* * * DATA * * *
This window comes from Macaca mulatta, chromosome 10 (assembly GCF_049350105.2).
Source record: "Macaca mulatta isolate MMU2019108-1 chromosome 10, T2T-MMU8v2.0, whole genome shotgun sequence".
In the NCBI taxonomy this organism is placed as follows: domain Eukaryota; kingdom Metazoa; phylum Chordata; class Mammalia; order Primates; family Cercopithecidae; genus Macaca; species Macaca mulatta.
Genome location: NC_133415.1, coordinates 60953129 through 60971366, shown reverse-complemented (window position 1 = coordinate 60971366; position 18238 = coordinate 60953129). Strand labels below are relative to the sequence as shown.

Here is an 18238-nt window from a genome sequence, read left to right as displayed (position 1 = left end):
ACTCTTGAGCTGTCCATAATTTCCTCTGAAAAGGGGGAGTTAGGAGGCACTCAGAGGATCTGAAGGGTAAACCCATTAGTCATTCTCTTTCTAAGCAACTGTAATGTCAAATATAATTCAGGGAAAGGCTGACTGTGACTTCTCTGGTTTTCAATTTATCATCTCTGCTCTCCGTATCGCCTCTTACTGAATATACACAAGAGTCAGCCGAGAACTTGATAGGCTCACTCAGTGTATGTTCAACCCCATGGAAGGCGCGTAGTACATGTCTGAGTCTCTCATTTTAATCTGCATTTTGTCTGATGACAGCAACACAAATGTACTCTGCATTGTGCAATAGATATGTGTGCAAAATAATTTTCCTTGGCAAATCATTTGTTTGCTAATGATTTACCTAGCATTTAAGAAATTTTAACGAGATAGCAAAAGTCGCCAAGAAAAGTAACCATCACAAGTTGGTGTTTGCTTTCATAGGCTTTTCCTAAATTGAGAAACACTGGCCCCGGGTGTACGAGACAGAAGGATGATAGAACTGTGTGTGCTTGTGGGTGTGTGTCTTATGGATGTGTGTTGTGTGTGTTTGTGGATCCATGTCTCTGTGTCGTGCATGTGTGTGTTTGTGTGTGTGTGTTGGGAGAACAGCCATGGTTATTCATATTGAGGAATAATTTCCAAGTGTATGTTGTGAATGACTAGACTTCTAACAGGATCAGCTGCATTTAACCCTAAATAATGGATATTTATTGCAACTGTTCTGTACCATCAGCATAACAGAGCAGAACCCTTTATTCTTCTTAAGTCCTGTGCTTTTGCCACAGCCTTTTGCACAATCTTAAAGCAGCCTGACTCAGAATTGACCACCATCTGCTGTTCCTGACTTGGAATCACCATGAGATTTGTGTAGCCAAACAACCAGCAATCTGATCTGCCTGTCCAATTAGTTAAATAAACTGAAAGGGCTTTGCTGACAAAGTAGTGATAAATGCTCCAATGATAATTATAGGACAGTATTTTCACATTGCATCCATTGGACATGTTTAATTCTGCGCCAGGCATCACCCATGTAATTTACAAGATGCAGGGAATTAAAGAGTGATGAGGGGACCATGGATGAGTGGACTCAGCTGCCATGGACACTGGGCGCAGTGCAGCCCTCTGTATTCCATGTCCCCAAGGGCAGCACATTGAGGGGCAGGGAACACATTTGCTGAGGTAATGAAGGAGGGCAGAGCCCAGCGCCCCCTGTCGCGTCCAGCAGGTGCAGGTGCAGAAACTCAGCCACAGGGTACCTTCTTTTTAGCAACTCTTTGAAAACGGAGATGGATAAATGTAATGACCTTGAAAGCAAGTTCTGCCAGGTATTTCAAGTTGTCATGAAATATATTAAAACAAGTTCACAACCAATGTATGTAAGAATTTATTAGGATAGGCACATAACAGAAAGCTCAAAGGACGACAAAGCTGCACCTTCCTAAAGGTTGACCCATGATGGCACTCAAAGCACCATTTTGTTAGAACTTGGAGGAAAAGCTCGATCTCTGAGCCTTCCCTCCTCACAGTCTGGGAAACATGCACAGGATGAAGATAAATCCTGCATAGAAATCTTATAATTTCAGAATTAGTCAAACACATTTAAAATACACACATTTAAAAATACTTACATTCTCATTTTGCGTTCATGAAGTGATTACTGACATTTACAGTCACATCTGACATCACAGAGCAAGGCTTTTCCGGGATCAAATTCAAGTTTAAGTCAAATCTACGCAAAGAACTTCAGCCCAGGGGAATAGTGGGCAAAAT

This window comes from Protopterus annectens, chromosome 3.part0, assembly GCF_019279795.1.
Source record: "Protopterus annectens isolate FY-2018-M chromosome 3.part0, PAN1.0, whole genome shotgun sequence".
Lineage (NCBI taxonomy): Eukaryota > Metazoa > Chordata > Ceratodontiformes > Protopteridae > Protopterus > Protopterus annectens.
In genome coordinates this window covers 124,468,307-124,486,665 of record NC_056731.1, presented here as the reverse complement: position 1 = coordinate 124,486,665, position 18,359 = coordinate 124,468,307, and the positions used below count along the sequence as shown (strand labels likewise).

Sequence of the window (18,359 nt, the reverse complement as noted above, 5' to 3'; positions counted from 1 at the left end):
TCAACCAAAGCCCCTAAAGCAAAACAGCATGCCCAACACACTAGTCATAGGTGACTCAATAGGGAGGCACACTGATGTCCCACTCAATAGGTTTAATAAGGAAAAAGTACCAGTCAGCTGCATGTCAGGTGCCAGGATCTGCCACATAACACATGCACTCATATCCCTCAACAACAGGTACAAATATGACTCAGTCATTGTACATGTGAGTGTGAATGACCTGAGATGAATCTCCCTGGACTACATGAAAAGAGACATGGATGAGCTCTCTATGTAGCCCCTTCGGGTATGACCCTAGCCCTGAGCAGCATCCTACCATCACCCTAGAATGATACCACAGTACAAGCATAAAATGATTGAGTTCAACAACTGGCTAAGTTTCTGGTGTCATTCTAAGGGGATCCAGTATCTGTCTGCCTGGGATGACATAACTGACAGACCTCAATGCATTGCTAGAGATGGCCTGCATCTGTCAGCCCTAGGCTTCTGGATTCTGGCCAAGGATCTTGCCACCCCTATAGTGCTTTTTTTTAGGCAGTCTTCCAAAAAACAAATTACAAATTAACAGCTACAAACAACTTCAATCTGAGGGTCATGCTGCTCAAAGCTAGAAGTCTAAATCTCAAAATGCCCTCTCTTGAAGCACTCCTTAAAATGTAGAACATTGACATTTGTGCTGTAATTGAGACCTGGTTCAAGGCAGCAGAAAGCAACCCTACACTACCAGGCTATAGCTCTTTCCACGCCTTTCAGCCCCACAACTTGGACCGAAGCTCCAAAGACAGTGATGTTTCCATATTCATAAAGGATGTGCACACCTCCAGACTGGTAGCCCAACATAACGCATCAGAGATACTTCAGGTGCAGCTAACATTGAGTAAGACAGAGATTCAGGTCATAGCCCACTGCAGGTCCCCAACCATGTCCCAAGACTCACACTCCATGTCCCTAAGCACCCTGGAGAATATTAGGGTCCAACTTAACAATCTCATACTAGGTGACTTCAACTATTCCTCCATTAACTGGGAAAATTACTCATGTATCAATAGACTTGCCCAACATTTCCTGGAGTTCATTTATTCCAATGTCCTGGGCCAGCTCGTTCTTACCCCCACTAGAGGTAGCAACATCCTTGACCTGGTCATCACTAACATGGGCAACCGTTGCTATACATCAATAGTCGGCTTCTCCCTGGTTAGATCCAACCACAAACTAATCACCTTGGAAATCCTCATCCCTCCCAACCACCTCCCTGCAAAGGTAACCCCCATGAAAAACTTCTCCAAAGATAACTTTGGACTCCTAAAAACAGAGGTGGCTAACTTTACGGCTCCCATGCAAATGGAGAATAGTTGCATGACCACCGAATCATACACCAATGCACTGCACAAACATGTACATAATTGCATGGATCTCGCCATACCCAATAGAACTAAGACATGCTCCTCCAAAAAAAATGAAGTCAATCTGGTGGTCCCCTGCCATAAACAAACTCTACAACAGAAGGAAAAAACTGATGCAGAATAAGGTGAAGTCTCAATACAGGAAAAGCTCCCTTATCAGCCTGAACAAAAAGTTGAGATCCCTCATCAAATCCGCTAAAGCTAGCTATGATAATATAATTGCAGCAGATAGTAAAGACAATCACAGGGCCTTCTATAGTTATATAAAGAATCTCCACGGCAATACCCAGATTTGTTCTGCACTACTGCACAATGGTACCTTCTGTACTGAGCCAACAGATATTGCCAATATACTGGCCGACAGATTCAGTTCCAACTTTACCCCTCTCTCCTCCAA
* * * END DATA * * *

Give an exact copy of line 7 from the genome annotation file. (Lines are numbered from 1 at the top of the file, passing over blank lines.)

This window comes from Protopterus annectens, chromosome 3.part0, assembly GCF_019279795.1.